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Lawyers often stick to familiar practices, even if there’s room for improvement through small changes. This applies to marketing strategies too. However, altering your marketing approach can revolutionize your practice’s revenue generation and client retention when executed effectively. In particular, content marketing has the potential to generate referrals and establish reliable income streams. By consistently offering rarely-given answers (RGAs), you can position your practice as the trusted authority in your field.

In the latest episode of Great Practice, Great Life®, marketing and communications strategist Robert Rose joins Steve to discuss the power of content marketing. Robert’s approach to marketing is refreshingly simple yet effective. He also understands the importance of pivoting to something else when a tactic isn’t working. You’ll hear him explain why classic marketing techniques can and should be implemented with newer strategies, why passion for something doesn’t necessarily lead to income generation, and the role of content marketing in providing rarely-given answers. With the right recipe, marketing can become a self-sustaining investment that transforms your practice.

Other topics Robert covers include:

  • Rarely given answers (RGAs) usually accompany your FAQs. You’re providing a solution that goes above and beyond the commoditized answer. FAQs act as the source, while the RGA is the focus. An RGA will deliver value to your customer. The question you should ask when it comes to RGAs is, how can I answer the question in a way that’s different from how it’s being answered by everyone else?
  • Content marketing is more valuable than advertising. It’s about reaching audiences and–hopefully–changing behavior that works in your favor. Advertising is paying for reach and eyeballs on your product or service. Good content marketing will encourage people to sign up for your newsletter, call you, or do something else you want them to do. You’re delivering something of value to your audience that causes them to want more of that.
  • Lawyers don’t always enjoy marketing. They’d rather be lawyering and often default to what works for someone else’s business rather than what will work for yours. But if you take the time to figure out a more personalized marketing plan, you can make your business stand out.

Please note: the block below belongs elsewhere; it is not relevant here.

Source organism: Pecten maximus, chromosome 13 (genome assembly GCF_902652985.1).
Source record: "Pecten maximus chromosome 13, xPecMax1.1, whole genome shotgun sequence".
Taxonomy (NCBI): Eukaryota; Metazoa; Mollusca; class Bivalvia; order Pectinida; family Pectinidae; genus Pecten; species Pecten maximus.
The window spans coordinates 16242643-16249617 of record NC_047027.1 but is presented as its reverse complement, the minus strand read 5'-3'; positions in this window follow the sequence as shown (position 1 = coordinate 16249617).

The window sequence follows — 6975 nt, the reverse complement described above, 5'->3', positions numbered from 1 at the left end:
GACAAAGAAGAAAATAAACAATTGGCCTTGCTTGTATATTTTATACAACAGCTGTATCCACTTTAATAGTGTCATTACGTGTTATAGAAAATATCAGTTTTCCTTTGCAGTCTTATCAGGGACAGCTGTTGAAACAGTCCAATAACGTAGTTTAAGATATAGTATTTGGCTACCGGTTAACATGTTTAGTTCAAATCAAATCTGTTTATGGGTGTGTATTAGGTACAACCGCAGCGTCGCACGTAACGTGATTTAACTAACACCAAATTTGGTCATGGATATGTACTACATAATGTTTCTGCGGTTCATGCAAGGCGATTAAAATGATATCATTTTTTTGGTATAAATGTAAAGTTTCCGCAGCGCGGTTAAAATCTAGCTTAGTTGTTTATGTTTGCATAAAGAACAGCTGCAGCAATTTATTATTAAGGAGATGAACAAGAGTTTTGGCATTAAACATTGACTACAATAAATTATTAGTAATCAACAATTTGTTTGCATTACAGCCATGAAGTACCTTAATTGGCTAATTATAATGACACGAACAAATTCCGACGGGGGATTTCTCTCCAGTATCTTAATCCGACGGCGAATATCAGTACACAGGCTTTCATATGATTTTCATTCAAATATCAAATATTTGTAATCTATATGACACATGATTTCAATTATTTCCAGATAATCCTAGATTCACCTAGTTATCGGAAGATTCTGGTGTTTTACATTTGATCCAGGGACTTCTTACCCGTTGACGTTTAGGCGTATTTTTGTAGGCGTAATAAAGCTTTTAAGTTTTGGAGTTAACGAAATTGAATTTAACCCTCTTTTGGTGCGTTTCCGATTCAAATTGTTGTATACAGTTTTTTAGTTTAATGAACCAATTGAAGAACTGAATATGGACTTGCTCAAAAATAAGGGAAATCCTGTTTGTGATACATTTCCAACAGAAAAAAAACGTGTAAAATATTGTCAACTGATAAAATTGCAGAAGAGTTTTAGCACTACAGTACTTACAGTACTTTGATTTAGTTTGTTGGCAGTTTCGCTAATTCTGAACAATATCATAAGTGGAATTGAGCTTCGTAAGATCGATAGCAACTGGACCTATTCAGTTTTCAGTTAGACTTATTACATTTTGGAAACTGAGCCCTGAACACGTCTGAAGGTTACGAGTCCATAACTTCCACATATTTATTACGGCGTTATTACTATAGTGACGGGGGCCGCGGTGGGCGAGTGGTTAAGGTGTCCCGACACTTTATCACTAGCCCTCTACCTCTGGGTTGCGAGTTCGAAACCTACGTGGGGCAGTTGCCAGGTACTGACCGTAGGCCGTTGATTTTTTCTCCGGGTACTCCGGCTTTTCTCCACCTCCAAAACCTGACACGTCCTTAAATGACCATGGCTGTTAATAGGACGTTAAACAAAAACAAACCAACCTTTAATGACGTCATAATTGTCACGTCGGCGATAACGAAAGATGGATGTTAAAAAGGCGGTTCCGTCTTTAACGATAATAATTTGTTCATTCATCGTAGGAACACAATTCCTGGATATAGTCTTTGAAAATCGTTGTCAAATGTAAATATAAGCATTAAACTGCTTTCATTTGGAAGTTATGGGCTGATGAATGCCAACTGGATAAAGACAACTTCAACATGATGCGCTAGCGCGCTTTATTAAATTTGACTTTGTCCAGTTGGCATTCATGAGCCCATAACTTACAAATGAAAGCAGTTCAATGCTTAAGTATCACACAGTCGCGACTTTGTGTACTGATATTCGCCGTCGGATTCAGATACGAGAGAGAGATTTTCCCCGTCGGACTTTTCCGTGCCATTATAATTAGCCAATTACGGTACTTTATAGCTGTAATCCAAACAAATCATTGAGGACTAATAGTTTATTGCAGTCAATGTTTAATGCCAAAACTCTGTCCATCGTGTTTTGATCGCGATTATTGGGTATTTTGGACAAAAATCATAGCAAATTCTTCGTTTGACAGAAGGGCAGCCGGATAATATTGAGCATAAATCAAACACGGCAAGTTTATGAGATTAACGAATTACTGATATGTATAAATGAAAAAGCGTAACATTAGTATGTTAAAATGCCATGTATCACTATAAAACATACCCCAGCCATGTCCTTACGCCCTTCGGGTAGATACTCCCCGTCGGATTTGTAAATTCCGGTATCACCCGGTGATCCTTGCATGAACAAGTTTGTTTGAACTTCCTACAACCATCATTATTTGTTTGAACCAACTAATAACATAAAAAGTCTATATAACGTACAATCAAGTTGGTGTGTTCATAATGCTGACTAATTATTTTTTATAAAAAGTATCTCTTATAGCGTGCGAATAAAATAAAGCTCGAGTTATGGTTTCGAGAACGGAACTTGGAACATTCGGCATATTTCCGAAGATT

• Attorneys can build their content marketing strategy in three ways.
    • Consistency plays the role of value more than frequency. Over time, you’re creating a deep well of resources, answers, or entertainment available to audiences 24/7/365. To do this, you need some kind of resource they can reference: an email newsletter, blog, website, etc. It should be outside the realm of social media, where your thoughts and value content can live.
    • The type of consistency doesn’t matter as long as it’s on a schedule people can anticipate, e.g., monthly, weekly, or quarterly.
    • Content marketing is a long game and a value investment. It takes time to build your audience and change their behavior.

If you want to learn more about content marketing, check out

Steve Riley

Certified Practice Advisor & Attorney

Steve Riley has coached attorneys for more than 20 years. His one-on-one coaching focuses on a limited number of top producing attorneys committed to taking their practices to new levels of excellence, profit, and personal success. He also presents at group coaching workshops around the country for individual law firms, state bar associations, and other legal organizations.

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